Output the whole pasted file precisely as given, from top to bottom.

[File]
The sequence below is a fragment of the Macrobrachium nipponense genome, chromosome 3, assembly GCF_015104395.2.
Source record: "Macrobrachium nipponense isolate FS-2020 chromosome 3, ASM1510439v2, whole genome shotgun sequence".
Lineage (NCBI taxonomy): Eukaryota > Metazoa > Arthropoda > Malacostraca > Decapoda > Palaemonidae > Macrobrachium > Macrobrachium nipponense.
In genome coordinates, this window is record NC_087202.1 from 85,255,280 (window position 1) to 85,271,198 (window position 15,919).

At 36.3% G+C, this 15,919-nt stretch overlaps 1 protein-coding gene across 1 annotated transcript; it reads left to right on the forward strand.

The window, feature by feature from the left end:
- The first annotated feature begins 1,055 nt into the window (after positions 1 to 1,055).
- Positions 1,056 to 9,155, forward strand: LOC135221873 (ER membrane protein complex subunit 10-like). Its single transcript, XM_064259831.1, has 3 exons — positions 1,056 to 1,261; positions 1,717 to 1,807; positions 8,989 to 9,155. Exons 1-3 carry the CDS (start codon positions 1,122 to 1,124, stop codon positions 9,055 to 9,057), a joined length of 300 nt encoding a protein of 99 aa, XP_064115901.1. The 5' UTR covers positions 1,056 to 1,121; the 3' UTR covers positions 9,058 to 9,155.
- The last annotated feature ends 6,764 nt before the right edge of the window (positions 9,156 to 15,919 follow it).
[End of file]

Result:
The sequence below is a fragment of the Macrobrachium nipponense genome, chromosome 3, assembly GCF_015104395.2.
Source record: "Macrobrachium nipponense isolate FS-2020 chromosome 3, ASM1510439v2, whole genome shotgun sequence".
Lineage (NCBI taxonomy): Eukaryota > Metazoa > Arthropoda > Malacostraca > Decapoda > Palaemonidae > Macrobrachium > Macrobrachium nipponense.
In genome coordinates, this window is record NC_087202.1 from 85,255,280 (window position 1) to 85,271,198 (window position 15,919).

At 36.3% G+C, this 15,919-nt stretch overlaps 1 protein-coding gene across 1 annotated transcript; it reads left to right on the forward strand.

The window, feature by feature from the left end:
- The first annotated feature begins 1,055 nt into the window (after positions 1 to 1,055).
- Positions 1,056 to 9,155, forward strand: LOC135221873 (ER membrane protein complex subunit 10-like). Its single transcript, XM_064259831.1, has 3 exons — positions 1,056 to 1,261; positions 1,717 to 1,807; positions 8,989 to 9,155. Exons 1-3 carry the CDS (start codon positions 1,122 to 1,124, stop codon positions 9,055 to 9,057), a joined length of 300 nt encoding a protein of 99 aa, XP_064115901.1. The 5' UTR covers positions 1,056 to 1,121; the 3' UTR covers positions 9,058 to 9,155.
- The last annotated feature ends 6,764 nt before the right edge of the window (positions 9,156 to 15,919 follow it).